We have demonstrated the growth of novel one-dimensional nanostructures by direct integration of porphyrin (Py) molecules into graphene nanoribbons (GNR), via on-surface synthesis methods, using known and novel precursors. These nanostructures, termed porphyrin-functionalised graphene-nanoribbons (Py fGNRs), exhibit significantly different electronic, chemical, transport and optical properties than pure GNR or Py. Developing electronic devices using Py-GNRs has the potential for enhanced and emergent functionality in nanoscale devices In particular, the versatile chemical functionality of the different transition metals within the integrated-porphyrin macrocycle (TM-Py), will determine much of these electronic, optical, and useful chemical properties, as well as defining the exciting transport and spin-transport properties. This project addresses important problems in synthesizing Py- GNRs for use in sensing and electronic applications. Py-fGNRs will be investigated via both Py-fGNR network and individual PyfGNR device integration strategies. Py-fGNR formation by self-assembly from precursor materials through thermally activated reactions will be studied. The physical structure, chemical and electronic properties of Py-fGNRs will be characterised by surface probe microscopies, Raman, optical and synchrotron-based x-ray spectroscopies, by theory and by optical femtosecond pumpprobe experiments. These technically demanding tools will validate our approach, measuring characteristics of Py-fGNRs, allowing for future tailored design and synthesis strategies while exploring initial applications.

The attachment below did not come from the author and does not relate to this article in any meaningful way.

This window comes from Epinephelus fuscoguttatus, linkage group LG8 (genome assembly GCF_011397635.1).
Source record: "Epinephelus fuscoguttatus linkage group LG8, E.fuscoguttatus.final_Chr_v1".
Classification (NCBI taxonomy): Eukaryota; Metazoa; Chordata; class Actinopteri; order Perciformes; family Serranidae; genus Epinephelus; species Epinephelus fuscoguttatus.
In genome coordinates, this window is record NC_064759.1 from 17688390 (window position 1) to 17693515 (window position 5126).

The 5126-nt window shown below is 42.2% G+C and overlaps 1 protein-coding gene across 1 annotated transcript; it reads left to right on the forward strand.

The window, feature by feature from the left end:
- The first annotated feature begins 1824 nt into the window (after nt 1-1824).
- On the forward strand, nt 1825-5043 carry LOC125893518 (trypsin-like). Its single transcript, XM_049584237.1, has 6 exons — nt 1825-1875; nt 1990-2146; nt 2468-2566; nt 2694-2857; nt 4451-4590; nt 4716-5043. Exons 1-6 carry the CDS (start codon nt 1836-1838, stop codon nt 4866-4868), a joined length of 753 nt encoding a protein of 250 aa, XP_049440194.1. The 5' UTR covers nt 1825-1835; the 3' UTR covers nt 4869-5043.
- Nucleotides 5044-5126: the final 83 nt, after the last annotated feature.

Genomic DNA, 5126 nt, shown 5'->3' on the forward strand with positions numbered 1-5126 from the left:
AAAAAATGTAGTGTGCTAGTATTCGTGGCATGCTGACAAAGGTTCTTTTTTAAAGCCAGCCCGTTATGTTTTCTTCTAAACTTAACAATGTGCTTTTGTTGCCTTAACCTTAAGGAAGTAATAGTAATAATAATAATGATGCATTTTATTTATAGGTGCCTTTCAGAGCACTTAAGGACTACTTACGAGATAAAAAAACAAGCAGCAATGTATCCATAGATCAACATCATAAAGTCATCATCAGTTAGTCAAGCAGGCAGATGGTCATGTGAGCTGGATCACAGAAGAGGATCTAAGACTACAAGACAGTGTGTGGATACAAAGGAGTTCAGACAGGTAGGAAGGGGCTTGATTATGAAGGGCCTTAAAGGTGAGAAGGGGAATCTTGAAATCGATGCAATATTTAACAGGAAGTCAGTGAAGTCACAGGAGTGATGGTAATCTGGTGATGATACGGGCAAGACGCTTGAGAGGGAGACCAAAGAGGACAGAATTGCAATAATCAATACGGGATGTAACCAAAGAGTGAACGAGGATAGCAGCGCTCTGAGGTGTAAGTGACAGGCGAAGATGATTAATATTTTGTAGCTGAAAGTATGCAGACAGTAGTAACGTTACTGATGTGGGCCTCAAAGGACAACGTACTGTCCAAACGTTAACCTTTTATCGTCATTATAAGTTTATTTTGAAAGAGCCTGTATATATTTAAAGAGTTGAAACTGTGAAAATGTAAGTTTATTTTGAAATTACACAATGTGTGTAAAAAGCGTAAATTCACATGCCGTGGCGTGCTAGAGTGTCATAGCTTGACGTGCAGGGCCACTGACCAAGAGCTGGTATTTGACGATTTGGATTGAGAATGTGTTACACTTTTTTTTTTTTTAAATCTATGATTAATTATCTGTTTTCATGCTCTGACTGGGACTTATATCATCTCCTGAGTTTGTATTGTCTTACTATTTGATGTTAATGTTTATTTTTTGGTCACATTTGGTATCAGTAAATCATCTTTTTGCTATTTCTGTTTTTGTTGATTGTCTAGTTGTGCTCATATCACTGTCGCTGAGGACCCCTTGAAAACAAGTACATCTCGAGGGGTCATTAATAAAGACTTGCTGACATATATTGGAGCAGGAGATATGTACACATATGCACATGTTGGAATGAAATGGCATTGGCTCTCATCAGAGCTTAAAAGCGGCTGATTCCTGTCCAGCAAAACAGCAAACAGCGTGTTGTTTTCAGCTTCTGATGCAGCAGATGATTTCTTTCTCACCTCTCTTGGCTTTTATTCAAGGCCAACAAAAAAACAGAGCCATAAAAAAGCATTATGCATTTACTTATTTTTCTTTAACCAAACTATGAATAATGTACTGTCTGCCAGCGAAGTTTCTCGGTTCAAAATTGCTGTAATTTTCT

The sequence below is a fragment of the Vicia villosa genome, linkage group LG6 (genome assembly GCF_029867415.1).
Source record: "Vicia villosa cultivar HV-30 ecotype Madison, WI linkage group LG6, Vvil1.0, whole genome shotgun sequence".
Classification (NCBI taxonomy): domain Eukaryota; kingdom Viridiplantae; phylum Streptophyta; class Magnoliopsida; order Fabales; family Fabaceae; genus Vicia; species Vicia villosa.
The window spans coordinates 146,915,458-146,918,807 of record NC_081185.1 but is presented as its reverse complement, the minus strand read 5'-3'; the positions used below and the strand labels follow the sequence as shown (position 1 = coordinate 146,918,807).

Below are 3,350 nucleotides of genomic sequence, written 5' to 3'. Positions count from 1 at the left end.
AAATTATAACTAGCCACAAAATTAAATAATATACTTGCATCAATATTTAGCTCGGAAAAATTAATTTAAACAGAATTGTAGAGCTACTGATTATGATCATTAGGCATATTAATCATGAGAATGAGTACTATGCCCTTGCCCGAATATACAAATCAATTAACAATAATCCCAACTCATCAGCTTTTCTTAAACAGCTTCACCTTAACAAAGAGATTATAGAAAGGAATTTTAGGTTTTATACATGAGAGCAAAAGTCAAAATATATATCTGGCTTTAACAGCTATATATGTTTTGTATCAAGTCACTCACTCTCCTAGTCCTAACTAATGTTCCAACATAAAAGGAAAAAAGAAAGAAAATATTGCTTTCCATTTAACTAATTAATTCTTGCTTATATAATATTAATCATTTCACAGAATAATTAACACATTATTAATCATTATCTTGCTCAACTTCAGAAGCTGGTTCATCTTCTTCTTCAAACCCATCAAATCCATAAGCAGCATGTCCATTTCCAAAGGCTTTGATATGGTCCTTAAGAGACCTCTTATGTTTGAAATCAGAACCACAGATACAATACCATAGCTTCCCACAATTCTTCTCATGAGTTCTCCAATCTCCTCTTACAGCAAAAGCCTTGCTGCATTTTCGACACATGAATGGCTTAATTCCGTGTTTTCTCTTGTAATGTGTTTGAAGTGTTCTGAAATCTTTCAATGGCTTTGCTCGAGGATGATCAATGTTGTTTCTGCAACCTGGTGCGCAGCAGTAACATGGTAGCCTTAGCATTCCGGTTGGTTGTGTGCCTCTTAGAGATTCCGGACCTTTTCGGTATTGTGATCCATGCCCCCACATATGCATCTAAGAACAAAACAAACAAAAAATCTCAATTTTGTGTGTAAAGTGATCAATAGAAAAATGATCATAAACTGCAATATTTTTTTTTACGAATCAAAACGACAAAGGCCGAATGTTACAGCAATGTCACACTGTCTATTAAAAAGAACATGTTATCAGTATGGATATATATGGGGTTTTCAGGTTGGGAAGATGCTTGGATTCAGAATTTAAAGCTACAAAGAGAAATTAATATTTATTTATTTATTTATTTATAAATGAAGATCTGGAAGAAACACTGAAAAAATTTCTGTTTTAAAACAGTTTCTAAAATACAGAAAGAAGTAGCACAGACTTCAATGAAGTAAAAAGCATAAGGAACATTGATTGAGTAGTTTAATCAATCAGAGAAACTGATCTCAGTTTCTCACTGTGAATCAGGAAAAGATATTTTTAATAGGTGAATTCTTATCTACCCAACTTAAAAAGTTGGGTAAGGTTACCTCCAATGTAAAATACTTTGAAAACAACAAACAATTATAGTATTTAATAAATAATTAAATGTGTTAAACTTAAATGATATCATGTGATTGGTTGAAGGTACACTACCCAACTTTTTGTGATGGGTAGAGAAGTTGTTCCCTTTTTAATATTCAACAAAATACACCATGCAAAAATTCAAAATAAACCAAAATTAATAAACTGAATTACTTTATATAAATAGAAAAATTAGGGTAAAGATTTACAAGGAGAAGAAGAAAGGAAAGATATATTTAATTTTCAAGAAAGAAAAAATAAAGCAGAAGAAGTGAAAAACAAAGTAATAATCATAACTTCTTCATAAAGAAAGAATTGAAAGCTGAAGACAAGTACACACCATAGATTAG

Prof. Cormac McGuinness, Trinity College Dublin
Dr. Alexi Preobrajenski, Lund University Sweden
Prof Mathias Senge, Trinity College Dublin